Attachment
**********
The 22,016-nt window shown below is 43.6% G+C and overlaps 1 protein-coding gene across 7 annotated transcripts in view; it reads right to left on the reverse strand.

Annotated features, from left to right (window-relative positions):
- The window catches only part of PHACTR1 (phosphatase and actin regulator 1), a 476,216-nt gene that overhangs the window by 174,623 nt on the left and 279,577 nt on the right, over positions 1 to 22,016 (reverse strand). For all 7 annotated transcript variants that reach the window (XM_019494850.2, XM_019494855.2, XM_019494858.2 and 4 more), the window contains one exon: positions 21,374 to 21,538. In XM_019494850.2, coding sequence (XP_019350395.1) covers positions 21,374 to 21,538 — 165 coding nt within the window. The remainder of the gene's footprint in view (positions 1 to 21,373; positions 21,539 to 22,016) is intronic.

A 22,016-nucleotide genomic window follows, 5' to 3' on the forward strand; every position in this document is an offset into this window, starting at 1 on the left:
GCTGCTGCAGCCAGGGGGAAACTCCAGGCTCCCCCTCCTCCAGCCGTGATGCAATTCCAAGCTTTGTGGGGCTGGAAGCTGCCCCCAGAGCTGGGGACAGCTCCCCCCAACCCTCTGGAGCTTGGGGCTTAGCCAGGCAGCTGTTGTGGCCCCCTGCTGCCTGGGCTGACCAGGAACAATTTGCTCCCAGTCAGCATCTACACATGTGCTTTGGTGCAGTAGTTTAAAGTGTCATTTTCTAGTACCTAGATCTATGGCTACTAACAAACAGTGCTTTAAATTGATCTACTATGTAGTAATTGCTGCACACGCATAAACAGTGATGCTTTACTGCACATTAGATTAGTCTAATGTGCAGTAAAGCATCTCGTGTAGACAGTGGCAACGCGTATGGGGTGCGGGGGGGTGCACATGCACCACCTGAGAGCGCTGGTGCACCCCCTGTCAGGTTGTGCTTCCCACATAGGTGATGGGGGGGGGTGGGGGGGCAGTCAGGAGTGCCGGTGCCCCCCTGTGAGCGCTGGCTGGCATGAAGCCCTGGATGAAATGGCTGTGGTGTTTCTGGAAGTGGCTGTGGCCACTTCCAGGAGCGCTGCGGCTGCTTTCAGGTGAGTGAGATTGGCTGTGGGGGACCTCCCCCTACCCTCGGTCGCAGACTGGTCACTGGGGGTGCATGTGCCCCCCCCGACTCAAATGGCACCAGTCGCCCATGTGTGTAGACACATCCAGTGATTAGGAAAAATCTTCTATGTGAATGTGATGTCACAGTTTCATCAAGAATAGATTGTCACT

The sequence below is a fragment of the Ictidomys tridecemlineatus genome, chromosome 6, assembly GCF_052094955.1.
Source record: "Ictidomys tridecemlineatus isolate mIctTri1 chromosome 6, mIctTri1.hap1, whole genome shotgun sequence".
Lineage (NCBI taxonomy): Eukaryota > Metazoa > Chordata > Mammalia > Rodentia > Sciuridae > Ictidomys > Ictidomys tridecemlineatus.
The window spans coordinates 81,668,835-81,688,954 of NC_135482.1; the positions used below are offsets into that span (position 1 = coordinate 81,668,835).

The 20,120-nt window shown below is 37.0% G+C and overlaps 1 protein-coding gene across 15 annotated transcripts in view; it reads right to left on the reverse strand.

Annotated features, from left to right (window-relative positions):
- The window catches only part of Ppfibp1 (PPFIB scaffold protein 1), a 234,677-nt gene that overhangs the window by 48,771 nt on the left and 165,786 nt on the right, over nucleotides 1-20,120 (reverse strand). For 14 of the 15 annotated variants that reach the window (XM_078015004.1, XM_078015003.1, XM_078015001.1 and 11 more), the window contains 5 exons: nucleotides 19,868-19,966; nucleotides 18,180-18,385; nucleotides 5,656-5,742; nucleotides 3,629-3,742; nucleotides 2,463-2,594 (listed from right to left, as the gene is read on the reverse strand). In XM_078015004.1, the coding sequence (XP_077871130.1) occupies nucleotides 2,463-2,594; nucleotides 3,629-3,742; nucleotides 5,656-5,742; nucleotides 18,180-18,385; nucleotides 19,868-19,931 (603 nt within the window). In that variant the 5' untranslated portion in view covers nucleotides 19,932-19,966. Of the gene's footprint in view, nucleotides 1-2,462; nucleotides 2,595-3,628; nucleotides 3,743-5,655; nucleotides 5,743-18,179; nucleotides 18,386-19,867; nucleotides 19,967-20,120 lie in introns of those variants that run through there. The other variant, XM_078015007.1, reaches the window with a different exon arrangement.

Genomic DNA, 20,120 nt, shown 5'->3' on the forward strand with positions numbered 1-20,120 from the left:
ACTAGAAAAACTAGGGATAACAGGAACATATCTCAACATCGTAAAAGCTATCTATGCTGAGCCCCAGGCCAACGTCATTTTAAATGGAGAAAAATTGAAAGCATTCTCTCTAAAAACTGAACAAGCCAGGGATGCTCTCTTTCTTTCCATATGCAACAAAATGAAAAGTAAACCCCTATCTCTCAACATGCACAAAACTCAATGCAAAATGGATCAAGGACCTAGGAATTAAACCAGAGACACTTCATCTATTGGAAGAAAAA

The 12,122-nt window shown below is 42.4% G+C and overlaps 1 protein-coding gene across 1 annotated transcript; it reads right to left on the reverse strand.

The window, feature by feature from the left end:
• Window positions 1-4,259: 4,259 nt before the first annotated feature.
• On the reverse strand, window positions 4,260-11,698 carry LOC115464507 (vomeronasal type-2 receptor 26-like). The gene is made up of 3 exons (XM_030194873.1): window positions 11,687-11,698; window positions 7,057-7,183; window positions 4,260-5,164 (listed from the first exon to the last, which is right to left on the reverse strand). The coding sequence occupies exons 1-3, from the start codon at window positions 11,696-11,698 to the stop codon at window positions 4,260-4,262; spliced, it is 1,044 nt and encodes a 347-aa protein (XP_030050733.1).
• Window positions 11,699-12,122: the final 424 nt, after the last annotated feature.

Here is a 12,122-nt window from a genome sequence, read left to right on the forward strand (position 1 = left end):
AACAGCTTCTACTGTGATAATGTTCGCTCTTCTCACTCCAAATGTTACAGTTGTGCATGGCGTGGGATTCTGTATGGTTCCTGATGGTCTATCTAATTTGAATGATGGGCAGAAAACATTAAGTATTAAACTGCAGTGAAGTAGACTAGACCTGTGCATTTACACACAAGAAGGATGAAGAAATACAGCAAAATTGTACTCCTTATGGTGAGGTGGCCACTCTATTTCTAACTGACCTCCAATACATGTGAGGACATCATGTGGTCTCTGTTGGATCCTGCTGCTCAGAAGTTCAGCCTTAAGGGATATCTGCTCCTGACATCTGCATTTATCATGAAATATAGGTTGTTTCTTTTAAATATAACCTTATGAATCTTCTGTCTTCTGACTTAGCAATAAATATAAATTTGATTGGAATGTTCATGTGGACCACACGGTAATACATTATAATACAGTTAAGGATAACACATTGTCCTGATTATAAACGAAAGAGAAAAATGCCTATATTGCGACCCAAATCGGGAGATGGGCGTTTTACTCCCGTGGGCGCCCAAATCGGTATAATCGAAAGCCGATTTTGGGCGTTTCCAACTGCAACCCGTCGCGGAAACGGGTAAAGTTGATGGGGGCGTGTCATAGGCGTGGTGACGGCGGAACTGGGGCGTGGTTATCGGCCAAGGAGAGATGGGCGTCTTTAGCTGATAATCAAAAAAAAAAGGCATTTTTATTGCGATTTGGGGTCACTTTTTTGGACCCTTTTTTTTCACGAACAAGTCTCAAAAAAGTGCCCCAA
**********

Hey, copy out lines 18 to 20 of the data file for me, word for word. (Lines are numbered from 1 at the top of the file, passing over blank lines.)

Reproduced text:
• On the reverse strand, window positions 4,260-11,698 carry LOC115464507 (vomeronasal type-2 receptor 26-like). The gene is made up of 3 exons (XM_030194873.1): window positions 11,687-11,698; window positions 7,057-7,183; window positions 4,260-5,164 (listed from the first exon to the last, which is right to left on the reverse strand). The coding sequence occupies exons 1-3, from the start codon at window positions 11,696-11,698 to the stop codon at window positions 4,260-4,262; spliced, it is 1,044 nt and encodes a 347-aa protein (XP_030050733.1).
• Window positions 11,699-12,122: the final 424 nt, after the last annotated feature.

Here is a 12,122-nt window from a genome sequence, read left to right on the forward strand (position 1 = left end):